In the aftermath of Hurricane Harvey, our hearts go out to the people of Houston and the surrounding communities who have been so affected by this devastating storm. In addition to the loss of lives, the incredible damage caused by the storm will take a very long time to repair.
Getting vital electric service restored in the region is one of those enormous challenges. As of Monday, CNBC reported more than 280,000 customers were without electricity in the region. Because of conditions on the ground, it could take several days to restore power in much of the area slammed by Harvey.
This tragedy again underscores how important it is for the nation to deploy distributed generation and storage, both as part of both rebuilding systems damaged in severe storms like this, and as we upgrade the nation’s overall infrastructure. While distributed resources aren’t a panacea, for many people they would mean the difference between no power for days or weeks, and the ability to go home and begin the recovery process much sooner.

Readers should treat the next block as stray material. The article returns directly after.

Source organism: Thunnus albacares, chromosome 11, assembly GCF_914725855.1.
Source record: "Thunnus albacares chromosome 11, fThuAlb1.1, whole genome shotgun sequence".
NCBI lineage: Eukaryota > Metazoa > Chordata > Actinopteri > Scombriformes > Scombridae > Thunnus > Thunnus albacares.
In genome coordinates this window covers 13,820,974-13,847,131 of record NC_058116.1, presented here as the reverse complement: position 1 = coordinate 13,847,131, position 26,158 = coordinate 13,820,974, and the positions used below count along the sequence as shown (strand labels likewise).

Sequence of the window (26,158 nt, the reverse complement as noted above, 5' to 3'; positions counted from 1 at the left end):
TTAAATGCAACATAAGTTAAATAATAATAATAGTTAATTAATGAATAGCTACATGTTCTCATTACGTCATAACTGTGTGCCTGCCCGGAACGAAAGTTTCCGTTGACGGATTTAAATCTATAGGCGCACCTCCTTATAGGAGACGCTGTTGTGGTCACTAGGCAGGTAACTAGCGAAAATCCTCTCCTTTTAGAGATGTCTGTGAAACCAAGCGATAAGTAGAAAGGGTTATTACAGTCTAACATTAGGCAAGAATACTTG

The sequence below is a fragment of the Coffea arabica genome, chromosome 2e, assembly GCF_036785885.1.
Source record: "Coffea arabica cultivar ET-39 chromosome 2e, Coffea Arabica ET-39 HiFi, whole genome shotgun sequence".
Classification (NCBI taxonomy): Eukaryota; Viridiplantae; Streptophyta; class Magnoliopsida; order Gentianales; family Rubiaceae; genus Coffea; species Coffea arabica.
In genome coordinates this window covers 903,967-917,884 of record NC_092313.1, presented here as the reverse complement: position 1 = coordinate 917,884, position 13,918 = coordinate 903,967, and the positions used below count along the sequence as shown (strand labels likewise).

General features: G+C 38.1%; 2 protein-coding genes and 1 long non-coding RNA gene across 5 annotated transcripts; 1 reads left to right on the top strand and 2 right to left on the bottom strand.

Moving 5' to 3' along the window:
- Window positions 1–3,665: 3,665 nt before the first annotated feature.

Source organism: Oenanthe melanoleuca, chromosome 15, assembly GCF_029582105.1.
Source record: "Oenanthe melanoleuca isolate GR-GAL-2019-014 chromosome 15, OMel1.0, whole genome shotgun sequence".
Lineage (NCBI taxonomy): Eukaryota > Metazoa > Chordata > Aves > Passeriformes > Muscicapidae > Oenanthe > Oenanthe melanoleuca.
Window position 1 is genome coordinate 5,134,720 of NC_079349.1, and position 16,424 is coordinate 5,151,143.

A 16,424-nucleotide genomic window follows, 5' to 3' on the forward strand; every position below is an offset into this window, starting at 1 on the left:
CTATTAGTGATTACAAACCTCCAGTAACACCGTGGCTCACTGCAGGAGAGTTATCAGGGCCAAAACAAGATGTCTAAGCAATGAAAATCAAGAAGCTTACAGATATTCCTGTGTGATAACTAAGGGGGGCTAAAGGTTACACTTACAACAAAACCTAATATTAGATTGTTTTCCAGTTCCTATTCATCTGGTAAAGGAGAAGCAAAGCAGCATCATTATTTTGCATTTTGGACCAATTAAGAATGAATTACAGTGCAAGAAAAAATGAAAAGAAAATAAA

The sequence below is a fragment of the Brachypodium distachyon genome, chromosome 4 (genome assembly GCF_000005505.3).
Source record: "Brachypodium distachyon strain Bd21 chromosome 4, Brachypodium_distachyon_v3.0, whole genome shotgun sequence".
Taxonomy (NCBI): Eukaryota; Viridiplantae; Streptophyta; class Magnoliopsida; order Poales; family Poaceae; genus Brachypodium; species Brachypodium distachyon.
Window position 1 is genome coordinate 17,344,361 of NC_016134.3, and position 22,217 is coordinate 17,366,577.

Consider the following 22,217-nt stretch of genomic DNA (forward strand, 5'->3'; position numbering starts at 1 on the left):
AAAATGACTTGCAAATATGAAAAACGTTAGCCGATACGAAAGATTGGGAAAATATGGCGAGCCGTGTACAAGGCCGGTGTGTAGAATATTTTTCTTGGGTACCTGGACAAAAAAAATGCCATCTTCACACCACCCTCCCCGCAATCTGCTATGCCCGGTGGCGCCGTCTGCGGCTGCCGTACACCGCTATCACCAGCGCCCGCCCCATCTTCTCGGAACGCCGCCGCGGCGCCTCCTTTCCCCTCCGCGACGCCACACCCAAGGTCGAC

We have seen time and again what nature can do. It was only 12 years ago that Hurricane Katrina left 2.6 million customers in five states without power for two weeks; and some of the distribution system was still being rebuilt a year later. In 2012, Hurricane Sandy left 8.1 million homes without power in 17 states, and it took 57,000 selfless utility workers toiling around the clock to restore power to New York City alone. A grid with significant distributed resources would sharply reduce the impact of outages like those from Katrina, Sandy and Harvey on millions of people.
By Ken Munson, Sunverge CEO
Image: New York Times. Thomas B. Shea/Agence France-Presse — Getty Images